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Larry Bird: Pacers have standing max offer to Paul George

Paul George Larry Bird

Indiana Pacers forward Paul George, left, laughs as team president Larry Bird talks about signing George to a multi-year contract extension with the NBA basketball team in Indianapolis, Wednesday, Sept. 25, 2013. (AP Photo/Michael Conroy)


Paul George can sign a contract extension Sunday, though there’s no rush for the Pacers to give him to a new deal. He’s locked up through 2017-18 (and has a player option for the following season).

But whenever the time comes, Pacers president Larry Bird knows contract terms.

Nate Taylor of IndyStar:

Bird wants to sign George to a max contract – and he’ll do it as soon as his star player is ready.

“I know he don’t want to talk about it all year and I don’t either,” said Bird, the Pacers’ team president. “We want Paul here and we know what it’s going to cost and what it’s going to take. If Paul wants to get a deal done, we will. It’s a max deal. There’s no others, so there’s no use talking about it. If he wants it, he’s got it.”

George almost certainly won’t sign a straight contract extension. He’ll need something in exchange – a raise. The salary cap has risen so rapidly under the new national TV contracts, George’s once-max contract extension has given him a salary well below his max. So, a renegotiation-and-extension – like Russell Westbrook (Thunder) and James Harden (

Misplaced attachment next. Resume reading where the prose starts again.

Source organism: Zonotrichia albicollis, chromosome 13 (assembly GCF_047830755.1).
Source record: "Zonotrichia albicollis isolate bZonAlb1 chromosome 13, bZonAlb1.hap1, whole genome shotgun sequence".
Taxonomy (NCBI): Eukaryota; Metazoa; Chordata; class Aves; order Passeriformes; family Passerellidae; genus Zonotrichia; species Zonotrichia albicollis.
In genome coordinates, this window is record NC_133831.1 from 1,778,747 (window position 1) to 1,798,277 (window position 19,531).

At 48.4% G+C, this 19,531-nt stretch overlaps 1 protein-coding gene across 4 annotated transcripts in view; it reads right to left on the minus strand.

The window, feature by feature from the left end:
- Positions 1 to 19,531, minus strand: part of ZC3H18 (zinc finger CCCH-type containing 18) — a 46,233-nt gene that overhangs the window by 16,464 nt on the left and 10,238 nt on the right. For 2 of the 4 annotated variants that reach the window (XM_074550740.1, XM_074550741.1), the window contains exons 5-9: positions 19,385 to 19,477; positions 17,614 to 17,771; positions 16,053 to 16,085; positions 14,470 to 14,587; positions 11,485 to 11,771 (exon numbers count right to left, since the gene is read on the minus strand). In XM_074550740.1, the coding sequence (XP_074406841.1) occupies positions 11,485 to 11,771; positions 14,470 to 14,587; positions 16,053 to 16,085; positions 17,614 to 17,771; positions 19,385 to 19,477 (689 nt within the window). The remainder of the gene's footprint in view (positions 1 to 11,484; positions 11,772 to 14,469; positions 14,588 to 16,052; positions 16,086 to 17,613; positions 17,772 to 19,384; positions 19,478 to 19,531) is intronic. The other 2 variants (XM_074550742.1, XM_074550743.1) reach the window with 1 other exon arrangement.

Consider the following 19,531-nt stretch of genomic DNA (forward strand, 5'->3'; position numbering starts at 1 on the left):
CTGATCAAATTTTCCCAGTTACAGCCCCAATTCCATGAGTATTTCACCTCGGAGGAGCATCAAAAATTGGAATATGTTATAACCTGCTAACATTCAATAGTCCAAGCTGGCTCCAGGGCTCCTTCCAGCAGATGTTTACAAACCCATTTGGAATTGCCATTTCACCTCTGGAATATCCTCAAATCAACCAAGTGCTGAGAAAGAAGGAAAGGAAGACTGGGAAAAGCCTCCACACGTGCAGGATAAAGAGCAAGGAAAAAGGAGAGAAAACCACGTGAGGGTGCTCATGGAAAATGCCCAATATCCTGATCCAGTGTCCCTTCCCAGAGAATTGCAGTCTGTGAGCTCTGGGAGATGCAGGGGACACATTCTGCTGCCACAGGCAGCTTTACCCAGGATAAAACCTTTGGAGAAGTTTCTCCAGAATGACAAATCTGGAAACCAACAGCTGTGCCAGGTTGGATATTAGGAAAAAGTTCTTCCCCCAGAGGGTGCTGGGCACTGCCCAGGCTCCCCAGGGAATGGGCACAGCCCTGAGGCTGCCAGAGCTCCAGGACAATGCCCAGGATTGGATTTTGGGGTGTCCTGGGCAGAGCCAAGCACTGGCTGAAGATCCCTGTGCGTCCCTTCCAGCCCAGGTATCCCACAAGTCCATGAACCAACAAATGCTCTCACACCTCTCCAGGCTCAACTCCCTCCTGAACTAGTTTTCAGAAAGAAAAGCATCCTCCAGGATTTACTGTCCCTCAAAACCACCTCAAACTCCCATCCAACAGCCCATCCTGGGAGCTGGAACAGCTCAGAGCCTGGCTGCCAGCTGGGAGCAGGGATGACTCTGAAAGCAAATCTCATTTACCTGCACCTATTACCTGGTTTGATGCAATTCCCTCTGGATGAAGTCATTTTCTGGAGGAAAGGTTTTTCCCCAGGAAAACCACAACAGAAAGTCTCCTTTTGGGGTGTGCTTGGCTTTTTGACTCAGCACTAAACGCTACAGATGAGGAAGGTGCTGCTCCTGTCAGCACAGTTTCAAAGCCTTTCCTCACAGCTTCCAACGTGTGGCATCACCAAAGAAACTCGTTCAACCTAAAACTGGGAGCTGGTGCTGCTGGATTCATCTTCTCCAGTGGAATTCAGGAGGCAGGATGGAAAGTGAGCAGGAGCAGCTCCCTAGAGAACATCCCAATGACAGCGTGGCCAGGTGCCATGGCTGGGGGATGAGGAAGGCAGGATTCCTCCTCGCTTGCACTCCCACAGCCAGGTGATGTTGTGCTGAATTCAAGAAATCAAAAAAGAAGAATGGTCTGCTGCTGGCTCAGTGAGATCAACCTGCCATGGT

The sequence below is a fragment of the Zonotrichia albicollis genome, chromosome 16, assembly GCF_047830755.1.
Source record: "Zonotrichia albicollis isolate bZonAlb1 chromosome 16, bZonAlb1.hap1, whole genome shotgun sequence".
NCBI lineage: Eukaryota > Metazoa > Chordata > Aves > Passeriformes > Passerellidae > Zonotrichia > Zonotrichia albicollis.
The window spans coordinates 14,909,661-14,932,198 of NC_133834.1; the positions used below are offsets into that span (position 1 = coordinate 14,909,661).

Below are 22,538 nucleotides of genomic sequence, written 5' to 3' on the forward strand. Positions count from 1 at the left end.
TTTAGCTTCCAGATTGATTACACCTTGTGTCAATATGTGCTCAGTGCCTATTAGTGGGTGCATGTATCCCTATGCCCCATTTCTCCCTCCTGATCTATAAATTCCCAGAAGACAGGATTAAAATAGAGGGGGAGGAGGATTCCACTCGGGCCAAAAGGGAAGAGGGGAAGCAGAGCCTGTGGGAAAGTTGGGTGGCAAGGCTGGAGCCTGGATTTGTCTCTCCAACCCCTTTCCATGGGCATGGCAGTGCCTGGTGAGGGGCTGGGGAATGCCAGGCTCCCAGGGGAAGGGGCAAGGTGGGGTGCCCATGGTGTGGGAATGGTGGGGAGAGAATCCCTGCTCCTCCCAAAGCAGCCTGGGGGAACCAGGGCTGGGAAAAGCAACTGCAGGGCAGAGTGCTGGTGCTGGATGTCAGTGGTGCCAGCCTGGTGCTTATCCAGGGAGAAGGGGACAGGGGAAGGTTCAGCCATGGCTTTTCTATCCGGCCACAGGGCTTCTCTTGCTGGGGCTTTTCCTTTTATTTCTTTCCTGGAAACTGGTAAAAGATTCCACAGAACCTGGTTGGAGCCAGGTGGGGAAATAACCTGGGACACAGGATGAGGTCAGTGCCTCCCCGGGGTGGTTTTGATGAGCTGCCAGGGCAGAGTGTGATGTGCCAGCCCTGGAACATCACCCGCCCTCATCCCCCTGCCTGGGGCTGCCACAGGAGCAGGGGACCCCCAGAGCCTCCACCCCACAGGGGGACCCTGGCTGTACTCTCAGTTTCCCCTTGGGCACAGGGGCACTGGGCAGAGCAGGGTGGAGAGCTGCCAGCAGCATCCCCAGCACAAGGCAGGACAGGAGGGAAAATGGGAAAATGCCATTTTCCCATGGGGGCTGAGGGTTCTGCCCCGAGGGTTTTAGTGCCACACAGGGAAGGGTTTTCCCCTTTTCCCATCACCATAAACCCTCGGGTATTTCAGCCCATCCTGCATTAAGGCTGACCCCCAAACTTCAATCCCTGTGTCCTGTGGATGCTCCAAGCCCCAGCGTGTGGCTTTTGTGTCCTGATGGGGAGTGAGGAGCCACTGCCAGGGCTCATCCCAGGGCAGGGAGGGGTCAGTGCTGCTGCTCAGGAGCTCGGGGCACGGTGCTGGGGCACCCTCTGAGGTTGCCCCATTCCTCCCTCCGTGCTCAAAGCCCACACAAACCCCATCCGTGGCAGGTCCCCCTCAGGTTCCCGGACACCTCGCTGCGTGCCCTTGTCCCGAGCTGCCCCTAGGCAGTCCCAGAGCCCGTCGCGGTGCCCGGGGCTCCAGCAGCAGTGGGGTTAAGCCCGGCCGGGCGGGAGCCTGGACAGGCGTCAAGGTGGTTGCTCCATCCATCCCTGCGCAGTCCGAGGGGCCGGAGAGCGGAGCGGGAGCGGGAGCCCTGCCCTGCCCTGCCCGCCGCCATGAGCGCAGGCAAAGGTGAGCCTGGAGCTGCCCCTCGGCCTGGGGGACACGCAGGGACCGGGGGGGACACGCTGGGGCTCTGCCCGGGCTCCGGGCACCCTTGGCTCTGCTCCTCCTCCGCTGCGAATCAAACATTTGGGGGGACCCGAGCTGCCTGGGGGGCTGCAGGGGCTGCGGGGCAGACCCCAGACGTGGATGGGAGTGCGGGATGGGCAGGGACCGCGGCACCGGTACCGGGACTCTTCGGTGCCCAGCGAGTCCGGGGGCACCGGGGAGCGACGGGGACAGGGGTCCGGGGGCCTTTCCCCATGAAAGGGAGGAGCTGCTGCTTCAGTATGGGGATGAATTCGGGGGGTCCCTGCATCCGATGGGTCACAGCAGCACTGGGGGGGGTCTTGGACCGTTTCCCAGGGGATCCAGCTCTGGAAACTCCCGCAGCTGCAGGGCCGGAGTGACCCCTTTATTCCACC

Rockets) – could be mutually beneficial.

The Pacers can create just enough cap space by waiving unguaranteed players to give George his max salary this season, but it makes more sense for George to renegotiate and extend next year for two reasons:

1. He’ll have seven years of experience, which triggers a higher max tier.

2. George could add three, as opposed to two currently, seasons to his deal (assuming he opts out in conjunction).

Big caveat: We don’t know how the Collective Bargaining Agreement will look next offseason. But I’m betting it will be as or more favorable to max players.

And George is certainly a max player. For the Pacers, the concern shouldn’t be how much George costs, but that they’re the ones paying him. At just 26, he should remain elite through his next contract.

Whether it’s an extension now or next offseason or re-signing him in 2018, Indiana seems committed to doing all it can financially to keep George. Now, the ball is in his court.